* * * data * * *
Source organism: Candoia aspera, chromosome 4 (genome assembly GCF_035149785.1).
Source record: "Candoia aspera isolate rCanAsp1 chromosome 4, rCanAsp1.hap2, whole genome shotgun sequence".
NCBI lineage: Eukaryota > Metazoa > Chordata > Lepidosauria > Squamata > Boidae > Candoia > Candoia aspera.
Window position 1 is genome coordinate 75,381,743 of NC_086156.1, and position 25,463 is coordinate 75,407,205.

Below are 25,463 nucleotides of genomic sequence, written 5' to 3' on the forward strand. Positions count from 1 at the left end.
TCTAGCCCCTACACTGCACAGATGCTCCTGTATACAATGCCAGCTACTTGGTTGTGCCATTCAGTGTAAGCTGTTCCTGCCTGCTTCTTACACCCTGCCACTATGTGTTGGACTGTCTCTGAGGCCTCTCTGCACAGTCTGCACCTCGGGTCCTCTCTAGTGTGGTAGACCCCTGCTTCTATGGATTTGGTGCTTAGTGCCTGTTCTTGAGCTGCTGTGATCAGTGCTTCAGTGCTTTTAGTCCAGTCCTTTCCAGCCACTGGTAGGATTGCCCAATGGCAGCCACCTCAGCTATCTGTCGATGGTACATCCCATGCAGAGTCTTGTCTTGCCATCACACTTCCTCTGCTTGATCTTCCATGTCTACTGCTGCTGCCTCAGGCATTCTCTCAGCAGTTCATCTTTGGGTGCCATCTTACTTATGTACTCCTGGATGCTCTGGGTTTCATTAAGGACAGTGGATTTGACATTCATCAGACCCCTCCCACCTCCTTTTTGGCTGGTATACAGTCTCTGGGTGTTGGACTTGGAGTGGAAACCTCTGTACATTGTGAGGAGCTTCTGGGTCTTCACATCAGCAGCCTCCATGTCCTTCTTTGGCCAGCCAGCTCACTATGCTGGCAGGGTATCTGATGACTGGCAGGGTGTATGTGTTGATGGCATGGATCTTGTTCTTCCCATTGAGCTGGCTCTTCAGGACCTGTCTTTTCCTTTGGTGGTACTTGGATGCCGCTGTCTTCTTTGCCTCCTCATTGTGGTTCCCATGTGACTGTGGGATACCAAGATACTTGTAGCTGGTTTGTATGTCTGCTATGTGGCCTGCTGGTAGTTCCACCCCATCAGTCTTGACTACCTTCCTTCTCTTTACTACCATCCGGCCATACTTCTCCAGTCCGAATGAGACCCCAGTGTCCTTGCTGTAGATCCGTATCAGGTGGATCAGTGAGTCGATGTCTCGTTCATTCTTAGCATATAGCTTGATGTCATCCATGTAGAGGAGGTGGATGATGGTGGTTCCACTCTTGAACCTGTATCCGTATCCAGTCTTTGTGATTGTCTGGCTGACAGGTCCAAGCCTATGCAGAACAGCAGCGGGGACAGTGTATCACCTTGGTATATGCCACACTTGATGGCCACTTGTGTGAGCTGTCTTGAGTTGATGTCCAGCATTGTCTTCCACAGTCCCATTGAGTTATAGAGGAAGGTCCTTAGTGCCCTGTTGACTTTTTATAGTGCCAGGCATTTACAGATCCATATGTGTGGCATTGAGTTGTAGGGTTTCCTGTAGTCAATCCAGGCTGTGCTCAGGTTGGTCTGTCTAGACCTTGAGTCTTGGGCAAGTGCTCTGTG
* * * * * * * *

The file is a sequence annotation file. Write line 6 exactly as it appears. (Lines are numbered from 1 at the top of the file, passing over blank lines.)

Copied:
TCTAGCCCCTACACTGCACAGATGCTCCTGTATACAATGCCAGCTACTTGGTTGTGCCATTCAGTGTAAGCTGTTCCTGCCTGCTTCTTACACCCTGCCACTATGTGTTGGACTGTCTCTGAGGCCTCTCTGCACAGTCTGCACCTCGGGTCCTCTCTAGTGTGGTAGACCCCTGCTTCTATGGATTTGGTGCTTAGTGCCTGTTCTTGAGCTGCTGTGATCAGTGCTTCAGTGCTTTTAGTCCAGTCCTTTCCAGCCACTGGTAGGATTGCCCAATGGCAGCCACCTCAGCTATCTGTCGATGGTACATCCCATGCAGAGTCTTGTCTTGCCATCACACTTCCTCTGCTTGATCTTCCATGTCTACTGCTGCTGCCTCAGGCATTCTCTCAGCAGTTCATCTTTGGGTGCCATCTTACTTATGTACTCCTGGATGCTCTGGGTTTCATTAAGGACAGTGGATTTGACATTCATCAGACCCCTCCCACCTCCTTTTTGGCTGGTATACAGTCTCTGGGTGTTGGACTTGGAGTGGAAACCTCTGTACATTGTGAGGAGCTTCTGGGTCTTCACATCAGCAGCCTCCATGTCCTTCTTTGGCCAGCCAGCTCACTATGCTGGCAGGGTATCTGATGACTGGCAGGGTGTATGTGTTGATGGCATGGATCTTGTTCTTCCCATTGAGCTGGCTCTTCAGGACCTGTCTTTTCCTTTGGTGGTACTTGGATGCCGCTGTCTTCTTTGCCTCCTCATTGTGGTTCCCATGTGACTGTGGGATACCAAGATACTTGTAGCTGGTTTGTATGTCTGCTATGTGGCCTGCTGGTAGTTCCACCCCATCAGTCTTGACTACCTTCCTTCTCTTTACTACCATCCGGCCATACTTCTCCAGTCCGAATGAGACCCCAGTGTCCTTGCTGTAGATCCGTATCAGGTGGATCAGTGAGTCGATGTCTCGTTCATTCTTAGCATATAGCTTGATGTCATCCATGTAGAGGAGGTGGATGATGGTGGTTCCACTCTTGAACCTGTATCCGTATCCAGTCTTTGTGATTGTCTGGCTGACAGGTCCAAGCCTATGCAGAACAGCAGCGGGGACAGTGTATCACCTTGGTATATGCCACACTTGATGGCCACTTGTGTGAGCTGTCTTGAGTTGATGTCCAGCATTGTCTTCCACAGTCCCATTGAGTTATAGAGGAAGGTCCTTAGTGCCCTGTTGACTTTTTATAGTGCCAGGCATTTACAGATCCATATGTGTGGCATTGAGTTGTAGGGTTTCCTGTAGTCAATCCAGGCTGTGCTCAGGTTGGTCTGTCTAGACCTTGAGTCTTGGGCAAGTGCTCTGTG